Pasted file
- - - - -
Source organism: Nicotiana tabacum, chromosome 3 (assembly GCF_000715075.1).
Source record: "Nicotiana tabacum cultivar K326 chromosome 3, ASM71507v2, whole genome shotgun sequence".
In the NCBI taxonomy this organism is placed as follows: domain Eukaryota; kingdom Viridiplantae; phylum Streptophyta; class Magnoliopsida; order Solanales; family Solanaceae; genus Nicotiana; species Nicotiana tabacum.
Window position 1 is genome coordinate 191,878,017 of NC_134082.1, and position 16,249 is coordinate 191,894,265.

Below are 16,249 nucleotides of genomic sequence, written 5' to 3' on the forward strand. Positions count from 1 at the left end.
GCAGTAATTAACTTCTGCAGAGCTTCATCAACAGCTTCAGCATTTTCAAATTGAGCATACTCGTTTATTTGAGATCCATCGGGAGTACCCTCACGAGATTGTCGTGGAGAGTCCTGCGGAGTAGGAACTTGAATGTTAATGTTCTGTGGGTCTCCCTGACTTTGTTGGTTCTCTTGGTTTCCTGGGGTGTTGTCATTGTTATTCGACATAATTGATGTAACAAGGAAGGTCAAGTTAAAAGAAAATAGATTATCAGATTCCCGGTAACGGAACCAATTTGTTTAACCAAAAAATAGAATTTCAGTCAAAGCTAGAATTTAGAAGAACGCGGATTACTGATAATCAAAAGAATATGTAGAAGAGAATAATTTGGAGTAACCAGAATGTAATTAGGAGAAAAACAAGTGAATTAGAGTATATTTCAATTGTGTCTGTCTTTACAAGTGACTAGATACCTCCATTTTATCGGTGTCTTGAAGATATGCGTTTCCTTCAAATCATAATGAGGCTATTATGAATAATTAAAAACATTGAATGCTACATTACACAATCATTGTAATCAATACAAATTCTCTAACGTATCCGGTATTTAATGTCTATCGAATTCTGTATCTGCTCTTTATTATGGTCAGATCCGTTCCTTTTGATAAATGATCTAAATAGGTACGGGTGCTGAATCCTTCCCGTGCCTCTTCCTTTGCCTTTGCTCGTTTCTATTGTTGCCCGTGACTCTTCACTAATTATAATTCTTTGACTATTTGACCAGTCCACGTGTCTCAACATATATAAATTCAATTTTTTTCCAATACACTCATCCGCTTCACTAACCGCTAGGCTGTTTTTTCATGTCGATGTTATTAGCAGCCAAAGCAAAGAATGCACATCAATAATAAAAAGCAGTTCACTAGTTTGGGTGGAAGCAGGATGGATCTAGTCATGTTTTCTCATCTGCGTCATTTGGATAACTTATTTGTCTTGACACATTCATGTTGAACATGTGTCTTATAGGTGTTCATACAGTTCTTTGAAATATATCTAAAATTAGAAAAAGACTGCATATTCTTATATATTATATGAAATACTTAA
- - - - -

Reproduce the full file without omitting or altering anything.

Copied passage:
Source organism: Nicotiana tabacum, chromosome 3 (assembly GCF_000715075.1).
Source record: "Nicotiana tabacum cultivar K326 chromosome 3, ASM71507v2, whole genome shotgun sequence".
In the NCBI taxonomy this organism is placed as follows: domain Eukaryota; kingdom Viridiplantae; phylum Streptophyta; class Magnoliopsida; order Solanales; family Solanaceae; genus Nicotiana; species Nicotiana tabacum.
Window position 1 is genome coordinate 191,878,017 of NC_134082.1, and position 16,249 is coordinate 191,894,265.

Below are 16,249 nucleotides of genomic sequence, written 5' to 3' on the forward strand. Positions count from 1 at the left end.
GCAGTAATTAACTTCTGCAGAGCTTCATCAACAGCTTCAGCATTTTCAAATTGAGCATACTCGTTTATTTGAGATCCATCGGGAGTACCCTCACGAGATTGTCGTGGAGAGTCCTGCGGAGTAGGAACTTGAATGTTAATGTTCTGTGGGTCTCCCTGACTTTGTTGGTTCTCTTGGTTTCCTGGGGTGTTGTCATTGTTATTCGACATAATTGATGTAACAAGGAAGGTCAAGTTAAAAGAAAATAGATTATCAGATTCCCGGTAACGGAACCAATTTGTTTAACCAAAAAATAGAATTTCAGTCAAAGCTAGAATTTAGAAGAACGCGGATTACTGATAATCAAAAGAATATGTAGAAGAGAATAATTTGGAGTAACCAGAATGTAATTAGGAGAAAAACAAGTGAATTAGAGTATATTTCAATTGTGTCTGTCTTTACAAGTGACTAGATACCTCCATTTTATCGGTGTCTTGAAGATATGCGTTTCCTTCAAATCATAATGAGGCTATTATGAATAATTAAAAACATTGAATGCTACATTACACAATCATTGTAATCAATACAAATTCTCTAACGTATCCGGTATTTAATGTCTATCGAATTCTGTATCTGCTCTTTATTATGGTCAGATCCGTTCCTTTTGATAAATGATCTAAATAGGTACGGGTGCTGAATCCTTCCCGTGCCTCTTCCTTTGCCTTTGCTCGTTTCTATTGTTGCCCGTGACTCTTCACTAATTATAATTCTTTGACTATTTGACCAGTCCACGTGTCTCAACATATATAAATTCAATTTTTTTCCAATACACTCATCCGCTTCACTAACCGCTAGGCTGTTTTTTCATGTCGATGTTATTAGCAGCCAAAGCAAAGAATGCACATCAATAATAAAAAGCAGTTCACTAGTTTGGGTGGAAGCAGGATGGATCTAGTCATGTTTTCTCATCTGCGTCATTTGGATAACTTATTTGTCTTGACACATTCATGTTGAACATGTGTCTTATAGGTGTTCATACAGTTCTTTGAAATATATCTAAAATTAGAAAAAGACTGCATATTCTTATATATTATATGAAATACTTAA